Google banks big in Alphabet’s post-pandemic-peak Q1 2021 earnings

Google Alphabet

So much money

During the height of the pandemic last year, Google was the rare tech giant that actually saw a revenue decline — the first in the company’s history — but only by 2 percent. To say Google has now recovered would be the understatement of the week: Alphabet’s just-released Q1 2021 earnings show it raking in a stunning amount of cash this spring, nearly as high as the all-time record revenues it set last quarter.

Alphabet’s filing (PDF) shows revenues of $55.3 billion, nearly as much as the $56.9 billion it pulled in Q4 2020, alongside $17.9 billion in profit compared to $15.2 billion — a new record there. Threre’s also 34 percent more revenue year over year, though that’s admittedly comparing to March 2020 when the effects of some pandemic shutdowns may have been included in the results.



Alphabet’s all-important Google Cloud business does still seem to be losing money — last quarter, it broke out Google Cloud sales for the first time ever to reveal an eye-watering $5.6 billion loss in 2020. But the bleeding has slowed, with the company losing less than a billion dollars ($974M, to be precise) on over $4 billion in revenue. Each prior reported quarter saw over a billion in losses after pulling in under $4B, so those are both improvements.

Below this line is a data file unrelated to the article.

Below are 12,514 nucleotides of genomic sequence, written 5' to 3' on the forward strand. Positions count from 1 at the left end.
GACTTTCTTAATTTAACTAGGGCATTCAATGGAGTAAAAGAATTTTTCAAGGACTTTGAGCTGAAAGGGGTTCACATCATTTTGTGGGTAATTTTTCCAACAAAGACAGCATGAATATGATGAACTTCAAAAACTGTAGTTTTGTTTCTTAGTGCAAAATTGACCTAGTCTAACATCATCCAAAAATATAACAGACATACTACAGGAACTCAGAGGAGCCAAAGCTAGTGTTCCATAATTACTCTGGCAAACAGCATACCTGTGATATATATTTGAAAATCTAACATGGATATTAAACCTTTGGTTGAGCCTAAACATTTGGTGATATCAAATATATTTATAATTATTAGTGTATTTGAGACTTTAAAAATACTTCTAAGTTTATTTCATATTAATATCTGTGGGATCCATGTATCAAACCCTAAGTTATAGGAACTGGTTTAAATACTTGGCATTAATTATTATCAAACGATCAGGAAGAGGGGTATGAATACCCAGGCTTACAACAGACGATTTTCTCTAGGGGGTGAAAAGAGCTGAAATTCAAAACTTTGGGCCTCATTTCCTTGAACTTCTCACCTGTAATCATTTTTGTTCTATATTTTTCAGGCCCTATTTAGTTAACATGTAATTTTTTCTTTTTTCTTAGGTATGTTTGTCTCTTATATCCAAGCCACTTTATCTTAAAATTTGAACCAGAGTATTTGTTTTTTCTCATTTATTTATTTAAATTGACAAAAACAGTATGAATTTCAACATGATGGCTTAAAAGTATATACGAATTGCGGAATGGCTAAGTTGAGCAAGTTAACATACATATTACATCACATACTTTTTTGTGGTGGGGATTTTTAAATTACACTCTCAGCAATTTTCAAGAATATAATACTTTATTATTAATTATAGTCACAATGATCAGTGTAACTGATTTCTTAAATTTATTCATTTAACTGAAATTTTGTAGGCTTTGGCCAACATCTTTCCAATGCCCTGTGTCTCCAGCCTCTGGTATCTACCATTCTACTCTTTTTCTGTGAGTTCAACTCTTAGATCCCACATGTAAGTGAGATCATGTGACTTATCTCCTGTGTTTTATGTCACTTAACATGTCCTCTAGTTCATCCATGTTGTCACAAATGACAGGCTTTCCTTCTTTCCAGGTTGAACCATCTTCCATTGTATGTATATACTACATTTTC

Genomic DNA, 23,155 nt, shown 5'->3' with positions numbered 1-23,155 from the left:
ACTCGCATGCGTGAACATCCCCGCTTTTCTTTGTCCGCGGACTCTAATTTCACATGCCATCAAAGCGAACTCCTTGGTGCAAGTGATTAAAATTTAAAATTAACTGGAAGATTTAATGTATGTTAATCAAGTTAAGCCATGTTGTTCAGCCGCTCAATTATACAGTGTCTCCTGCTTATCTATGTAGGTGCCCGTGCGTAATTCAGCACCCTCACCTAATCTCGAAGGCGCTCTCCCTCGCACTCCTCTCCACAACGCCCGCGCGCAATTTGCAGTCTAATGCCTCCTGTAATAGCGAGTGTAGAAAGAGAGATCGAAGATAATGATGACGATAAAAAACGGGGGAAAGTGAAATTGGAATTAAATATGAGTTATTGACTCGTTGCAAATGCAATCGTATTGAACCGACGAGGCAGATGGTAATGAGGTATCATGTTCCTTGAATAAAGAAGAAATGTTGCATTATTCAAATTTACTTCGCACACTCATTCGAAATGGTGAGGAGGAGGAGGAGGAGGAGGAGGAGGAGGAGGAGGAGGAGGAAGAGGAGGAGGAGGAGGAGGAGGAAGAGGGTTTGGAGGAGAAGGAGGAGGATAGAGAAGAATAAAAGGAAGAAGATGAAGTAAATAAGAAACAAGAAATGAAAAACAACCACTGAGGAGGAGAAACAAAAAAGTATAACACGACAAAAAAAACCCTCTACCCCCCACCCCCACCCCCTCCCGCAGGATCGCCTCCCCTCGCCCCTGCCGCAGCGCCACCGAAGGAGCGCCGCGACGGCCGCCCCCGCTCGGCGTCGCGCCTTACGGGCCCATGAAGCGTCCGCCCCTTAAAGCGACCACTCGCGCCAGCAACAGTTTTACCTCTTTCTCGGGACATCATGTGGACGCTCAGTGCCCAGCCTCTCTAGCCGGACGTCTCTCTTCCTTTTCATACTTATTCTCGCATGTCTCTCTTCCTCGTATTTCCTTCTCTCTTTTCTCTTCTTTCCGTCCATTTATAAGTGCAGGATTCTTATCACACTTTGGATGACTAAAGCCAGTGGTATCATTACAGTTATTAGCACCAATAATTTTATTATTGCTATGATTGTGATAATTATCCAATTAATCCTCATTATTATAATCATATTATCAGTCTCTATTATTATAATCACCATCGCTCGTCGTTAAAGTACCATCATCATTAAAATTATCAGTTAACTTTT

We also learned for the first time last year how much money YouTube brings in (it was a $15-billion-a-year business in 2020), and while YouTube didn’t pull in quite as much money in the spring quarter as in Q4 ($6.0B vs. $6.9B previously), it’s still a huge increase from the flat $4 billion YouTube’s ads delivered a year ago in Q1 2020. Back-to-back $6B quarters for YouTube would suggest we’ll be looking at far more than a $15 billion-a-year business — assuming people don’t dramatically cut back on their YouTube viewing as vaccine availability spreads and people get back out in the physical world.

It’s hard to tell how Google’s hardware business is doing because Alphabet bundles it into a giant “Google Services” category that not only includes YouTube and Search but also the company’s entire ads business, the Chrome browser, and Android’s software revenue. But the company does have a “Google other” category that it makes distinct from its search and ads businesses, and that category pulled in $2 billion more year-over-year to reach $6.49 billion in revenue.



Alphabet’s “Other Bets,” comprised of its experimental projects like self-driving company Waymo, health company Verily, and Google Fiber, is unsurprisingly still small. It pulled in only $198 million in revenue for an operating loss of $1.15 billion.

During the earnings call, Google executives attributed some of the growth in search specifically to the pandemic, including information about the coronavirus itself and a big uptick in searches for local businesses.

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